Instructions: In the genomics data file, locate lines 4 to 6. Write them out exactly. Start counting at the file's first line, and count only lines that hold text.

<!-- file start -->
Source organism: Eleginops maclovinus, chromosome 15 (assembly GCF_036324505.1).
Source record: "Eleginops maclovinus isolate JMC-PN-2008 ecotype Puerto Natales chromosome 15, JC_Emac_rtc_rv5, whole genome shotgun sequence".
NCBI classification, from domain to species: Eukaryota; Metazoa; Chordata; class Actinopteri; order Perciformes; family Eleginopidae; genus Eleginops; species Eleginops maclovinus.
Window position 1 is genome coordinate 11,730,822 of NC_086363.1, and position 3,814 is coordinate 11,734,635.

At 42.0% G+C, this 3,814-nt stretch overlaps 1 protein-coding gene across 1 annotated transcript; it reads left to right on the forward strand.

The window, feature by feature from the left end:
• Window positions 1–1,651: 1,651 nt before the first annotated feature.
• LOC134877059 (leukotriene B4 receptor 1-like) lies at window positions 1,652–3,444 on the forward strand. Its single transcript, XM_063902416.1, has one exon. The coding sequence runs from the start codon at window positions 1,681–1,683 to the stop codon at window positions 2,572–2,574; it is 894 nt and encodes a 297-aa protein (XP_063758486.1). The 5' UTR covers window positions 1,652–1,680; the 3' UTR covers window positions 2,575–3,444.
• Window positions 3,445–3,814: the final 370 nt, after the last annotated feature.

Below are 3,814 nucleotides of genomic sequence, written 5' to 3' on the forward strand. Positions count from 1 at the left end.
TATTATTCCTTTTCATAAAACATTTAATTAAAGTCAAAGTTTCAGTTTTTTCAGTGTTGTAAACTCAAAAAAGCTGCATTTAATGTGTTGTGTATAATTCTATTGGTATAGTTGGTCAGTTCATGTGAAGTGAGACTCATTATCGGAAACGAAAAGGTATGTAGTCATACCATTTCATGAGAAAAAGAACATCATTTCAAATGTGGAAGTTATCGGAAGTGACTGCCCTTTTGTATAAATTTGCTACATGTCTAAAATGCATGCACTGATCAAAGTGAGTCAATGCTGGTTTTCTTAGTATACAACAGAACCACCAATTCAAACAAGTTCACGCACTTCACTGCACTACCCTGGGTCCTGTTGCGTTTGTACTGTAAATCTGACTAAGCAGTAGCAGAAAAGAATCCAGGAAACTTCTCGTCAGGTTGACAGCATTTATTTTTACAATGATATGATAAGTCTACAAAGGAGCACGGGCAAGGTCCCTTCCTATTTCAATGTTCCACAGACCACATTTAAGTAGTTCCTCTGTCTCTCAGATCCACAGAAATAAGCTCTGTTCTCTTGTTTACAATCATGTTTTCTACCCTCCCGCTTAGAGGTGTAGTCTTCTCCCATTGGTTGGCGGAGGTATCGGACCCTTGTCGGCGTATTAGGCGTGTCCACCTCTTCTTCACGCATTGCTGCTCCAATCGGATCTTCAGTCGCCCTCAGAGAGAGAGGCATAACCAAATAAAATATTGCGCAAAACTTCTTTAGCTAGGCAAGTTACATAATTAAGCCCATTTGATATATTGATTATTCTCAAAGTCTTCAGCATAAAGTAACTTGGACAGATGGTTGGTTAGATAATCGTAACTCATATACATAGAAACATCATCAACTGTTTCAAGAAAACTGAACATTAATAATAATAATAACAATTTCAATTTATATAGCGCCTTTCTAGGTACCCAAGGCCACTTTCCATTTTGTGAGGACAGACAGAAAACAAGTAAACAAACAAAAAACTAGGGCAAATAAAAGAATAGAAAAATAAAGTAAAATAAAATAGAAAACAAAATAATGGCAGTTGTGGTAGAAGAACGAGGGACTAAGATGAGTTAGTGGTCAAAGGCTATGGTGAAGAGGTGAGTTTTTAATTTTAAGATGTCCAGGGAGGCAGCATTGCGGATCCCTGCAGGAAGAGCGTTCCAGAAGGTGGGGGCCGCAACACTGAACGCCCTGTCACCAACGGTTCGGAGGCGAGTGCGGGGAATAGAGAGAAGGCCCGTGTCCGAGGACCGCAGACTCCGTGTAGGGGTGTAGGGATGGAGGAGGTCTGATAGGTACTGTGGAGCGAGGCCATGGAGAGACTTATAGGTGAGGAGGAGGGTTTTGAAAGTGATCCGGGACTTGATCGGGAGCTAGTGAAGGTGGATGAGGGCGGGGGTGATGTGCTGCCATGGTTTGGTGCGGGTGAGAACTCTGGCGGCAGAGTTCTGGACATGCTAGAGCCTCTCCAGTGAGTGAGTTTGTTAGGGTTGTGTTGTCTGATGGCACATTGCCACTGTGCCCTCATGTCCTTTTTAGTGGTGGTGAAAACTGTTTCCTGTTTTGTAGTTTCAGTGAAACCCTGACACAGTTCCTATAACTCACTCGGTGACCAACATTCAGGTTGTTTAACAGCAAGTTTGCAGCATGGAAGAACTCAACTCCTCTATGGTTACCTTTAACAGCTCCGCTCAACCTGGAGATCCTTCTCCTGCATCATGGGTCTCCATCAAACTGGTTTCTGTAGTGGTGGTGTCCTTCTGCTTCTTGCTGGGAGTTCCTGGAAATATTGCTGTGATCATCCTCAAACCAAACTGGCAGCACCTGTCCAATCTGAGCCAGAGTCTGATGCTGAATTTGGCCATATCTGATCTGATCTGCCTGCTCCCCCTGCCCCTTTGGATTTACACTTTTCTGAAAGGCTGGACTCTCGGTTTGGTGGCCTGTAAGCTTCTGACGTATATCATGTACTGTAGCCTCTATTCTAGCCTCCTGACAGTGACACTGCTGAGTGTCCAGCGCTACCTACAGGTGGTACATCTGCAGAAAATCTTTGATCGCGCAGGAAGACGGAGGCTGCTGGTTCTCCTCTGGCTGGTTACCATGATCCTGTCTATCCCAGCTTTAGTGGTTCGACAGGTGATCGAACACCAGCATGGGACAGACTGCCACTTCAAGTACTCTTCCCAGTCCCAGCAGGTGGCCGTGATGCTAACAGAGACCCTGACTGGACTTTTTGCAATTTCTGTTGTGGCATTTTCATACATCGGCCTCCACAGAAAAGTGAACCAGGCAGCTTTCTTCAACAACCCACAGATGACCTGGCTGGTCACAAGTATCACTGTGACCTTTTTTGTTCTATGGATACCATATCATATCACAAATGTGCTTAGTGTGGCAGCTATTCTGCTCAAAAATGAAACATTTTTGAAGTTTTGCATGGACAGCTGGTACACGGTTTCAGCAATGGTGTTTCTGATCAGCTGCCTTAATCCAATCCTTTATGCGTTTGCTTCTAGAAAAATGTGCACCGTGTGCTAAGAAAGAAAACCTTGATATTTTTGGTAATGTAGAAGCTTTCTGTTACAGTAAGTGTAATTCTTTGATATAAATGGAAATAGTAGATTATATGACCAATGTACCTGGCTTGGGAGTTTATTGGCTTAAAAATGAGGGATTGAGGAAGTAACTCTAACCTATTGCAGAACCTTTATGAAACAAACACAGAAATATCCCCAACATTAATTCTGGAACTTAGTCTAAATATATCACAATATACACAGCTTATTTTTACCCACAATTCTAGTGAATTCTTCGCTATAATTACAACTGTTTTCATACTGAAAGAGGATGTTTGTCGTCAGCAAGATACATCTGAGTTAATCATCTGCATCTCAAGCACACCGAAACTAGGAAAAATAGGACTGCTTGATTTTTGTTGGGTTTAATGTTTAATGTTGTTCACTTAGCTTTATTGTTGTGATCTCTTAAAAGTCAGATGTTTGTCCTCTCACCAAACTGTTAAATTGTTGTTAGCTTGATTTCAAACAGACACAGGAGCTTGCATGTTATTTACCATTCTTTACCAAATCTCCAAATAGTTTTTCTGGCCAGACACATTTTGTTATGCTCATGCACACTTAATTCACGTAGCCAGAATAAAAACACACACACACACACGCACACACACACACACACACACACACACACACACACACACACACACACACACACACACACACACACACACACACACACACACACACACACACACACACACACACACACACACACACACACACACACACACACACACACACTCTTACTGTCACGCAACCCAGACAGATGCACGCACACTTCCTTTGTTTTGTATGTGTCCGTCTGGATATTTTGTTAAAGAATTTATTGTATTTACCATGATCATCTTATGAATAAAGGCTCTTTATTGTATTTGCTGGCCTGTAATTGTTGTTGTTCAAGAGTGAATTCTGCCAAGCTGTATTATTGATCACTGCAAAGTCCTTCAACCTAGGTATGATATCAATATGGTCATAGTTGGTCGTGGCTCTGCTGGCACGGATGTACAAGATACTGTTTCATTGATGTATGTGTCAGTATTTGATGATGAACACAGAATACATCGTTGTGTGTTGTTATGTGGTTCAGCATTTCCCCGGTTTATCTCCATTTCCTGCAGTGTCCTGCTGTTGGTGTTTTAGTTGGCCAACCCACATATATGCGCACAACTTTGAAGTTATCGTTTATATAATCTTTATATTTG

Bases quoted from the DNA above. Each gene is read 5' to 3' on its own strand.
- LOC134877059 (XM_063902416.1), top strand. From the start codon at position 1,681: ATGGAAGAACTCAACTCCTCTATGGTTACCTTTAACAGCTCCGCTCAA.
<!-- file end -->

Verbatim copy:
Window position 1 is genome coordinate 11,730,822 of NC_086363.1, and position 3,814 is coordinate 11,734,635.

At 42.0% G+C, this 3,814-nt stretch overlaps 1 protein-coding gene across 1 annotated transcript; it reads left to right on the forward strand.

The window, feature by feature from the left end: